Inclusion is, as of today, a proactive effort that we all have a responsibility to pursue. In the world of design, Inclusive Design was first introduced back in 1994 by Roger Coleman at the Royal College of Arts, recognizing the efforts and gains made by the civil rights movement and how design plays an important part in achieving an inclusive society (Coleman, 1994). Since then, Coleman and others have been making the case of why inclusion is an obligation for designers but as well how it is actually good for business (Goodman, et al. 2006, Dong, et al 2015).
Unfortunately most designers believe that even though inclusive design is, overall, beneficial for society it is difficult to implement, costly and most importantly, their clients are not interested in it . And this attitude has remained more or less the same since 1994 (Waller, et al. 2015).
Digital designers use words and images to explore the problems through a design process. Like all of us they have the same biases and habits that make them oblivious to who do they exclude. What if instead of trying to convince designers to adopt inclusive design as a methodology we gave them simple tools and techniques that created change? What if we build into their process simple tools that
An important aspect of a design process is usability testing. This is when a group of users is observed as they attempt to use a product or a service, while thinking out loud. This helps whoever owns the product or service to better understand how intuitive the product or service is, and how adaptable is to meeting user needs. An important aspect of this kind of test is recruitment of individuals.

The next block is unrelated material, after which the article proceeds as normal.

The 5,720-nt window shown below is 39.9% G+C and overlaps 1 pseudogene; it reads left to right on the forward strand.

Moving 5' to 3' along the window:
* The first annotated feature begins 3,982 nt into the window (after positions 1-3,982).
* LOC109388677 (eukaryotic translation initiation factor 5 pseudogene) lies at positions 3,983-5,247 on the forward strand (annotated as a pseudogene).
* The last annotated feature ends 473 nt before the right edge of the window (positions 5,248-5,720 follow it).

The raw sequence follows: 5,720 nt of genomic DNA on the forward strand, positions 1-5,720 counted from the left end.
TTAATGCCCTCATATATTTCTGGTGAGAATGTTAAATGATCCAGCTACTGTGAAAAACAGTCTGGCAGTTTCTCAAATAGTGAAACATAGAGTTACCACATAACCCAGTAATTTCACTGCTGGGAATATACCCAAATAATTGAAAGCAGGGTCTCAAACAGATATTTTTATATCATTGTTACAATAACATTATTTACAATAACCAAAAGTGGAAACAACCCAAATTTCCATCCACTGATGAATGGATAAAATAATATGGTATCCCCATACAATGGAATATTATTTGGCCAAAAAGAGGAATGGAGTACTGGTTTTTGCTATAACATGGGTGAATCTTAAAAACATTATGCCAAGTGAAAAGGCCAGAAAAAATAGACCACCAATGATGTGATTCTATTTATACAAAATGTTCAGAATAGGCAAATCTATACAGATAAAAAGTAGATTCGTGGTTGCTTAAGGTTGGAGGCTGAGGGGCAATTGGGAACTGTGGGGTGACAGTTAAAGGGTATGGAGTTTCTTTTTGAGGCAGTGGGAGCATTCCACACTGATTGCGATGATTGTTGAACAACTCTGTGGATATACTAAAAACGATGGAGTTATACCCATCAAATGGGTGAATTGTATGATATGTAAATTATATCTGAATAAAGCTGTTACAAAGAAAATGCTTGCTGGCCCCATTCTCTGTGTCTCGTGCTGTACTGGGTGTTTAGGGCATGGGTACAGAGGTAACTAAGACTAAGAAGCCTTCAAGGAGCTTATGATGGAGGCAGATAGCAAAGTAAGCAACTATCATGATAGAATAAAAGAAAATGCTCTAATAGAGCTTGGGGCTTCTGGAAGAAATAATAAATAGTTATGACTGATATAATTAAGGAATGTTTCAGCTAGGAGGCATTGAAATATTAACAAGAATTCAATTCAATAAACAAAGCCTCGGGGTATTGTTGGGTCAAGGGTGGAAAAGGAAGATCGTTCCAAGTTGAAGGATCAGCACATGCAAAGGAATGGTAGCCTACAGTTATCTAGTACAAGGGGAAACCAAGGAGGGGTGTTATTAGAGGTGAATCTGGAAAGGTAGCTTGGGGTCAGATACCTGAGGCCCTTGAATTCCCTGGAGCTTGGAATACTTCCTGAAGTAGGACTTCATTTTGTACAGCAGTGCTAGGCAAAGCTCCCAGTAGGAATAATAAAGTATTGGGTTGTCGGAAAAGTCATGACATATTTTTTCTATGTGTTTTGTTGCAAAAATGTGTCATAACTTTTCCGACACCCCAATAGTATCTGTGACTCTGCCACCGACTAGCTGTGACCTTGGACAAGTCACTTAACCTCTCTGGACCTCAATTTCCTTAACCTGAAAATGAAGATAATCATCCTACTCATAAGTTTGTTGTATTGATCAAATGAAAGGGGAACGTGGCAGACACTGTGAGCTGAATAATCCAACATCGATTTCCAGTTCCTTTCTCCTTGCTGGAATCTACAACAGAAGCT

Right now there is no regulatory or policy requirement that asks of people who conduct this kind of tests to include people with disabilities in their tests. At the same time, there is little that prevents them from doing so.
And, like all of us, language is plagued with built in reinforcements of non inclusive biases. Here is a real example from a design document.
See if you can spot words or expressions that are non-inclusive:
Check below to see alternative words that are inclusive:
In the coming months I’ll be working with digital designers to understand their design process, their tools and see what kind of small changes can be done to marginally improve them by removing or mitigating existing biases that prevent inclusion. If you have any ideas or suggestions on how to do this, please don’t hesitate and get in touch directly on twitter (@isabl) or writing a nice email at isabel.casanova[at]student.ocadu.ca.
Thanks for stopping by!
- Inclusive Design has been around for a while, but uptake has been slow and the biases against it remain more or less the same since 1994 among designers
- Understanding inclusion in design is about recognizing everyone’s uniqueness, adopting processes & tools and looking at the broader beneficial impact design can have.
- Focus on the tools, instead of the designers. Instead of focusing on the designers themselves, by focusing on how they use words and images to communicate their ideas they can change their own habits and improve inclusion
Coleman, R. (1994, August). The Case for inclusive design-an overview. In Proceedings of the 12th Triennial Congress, International Ergonomics Association and the Human Factors Association, Canada.
Dong, H., McGinley, C., Nickpour, F., Cifter, A. S., & Inclusive Design Research Group. (2015). Designing for designers: Insights into the knowledge users of inclusive design. Applied ergonomics, 46, 284-291.
Goodman, J., Dong, H., Langdon, P., & Clarkson, P. J. (2006). Increasing the uptake of inclusive design in industry. Gerontechnology, 5(3), 140-149.
Waller, S., Bradley, M., Hosking, I., & Clarkson, P. J. (2015). Making the case for inclusive design. Applied ergonomics, 46, 297-303.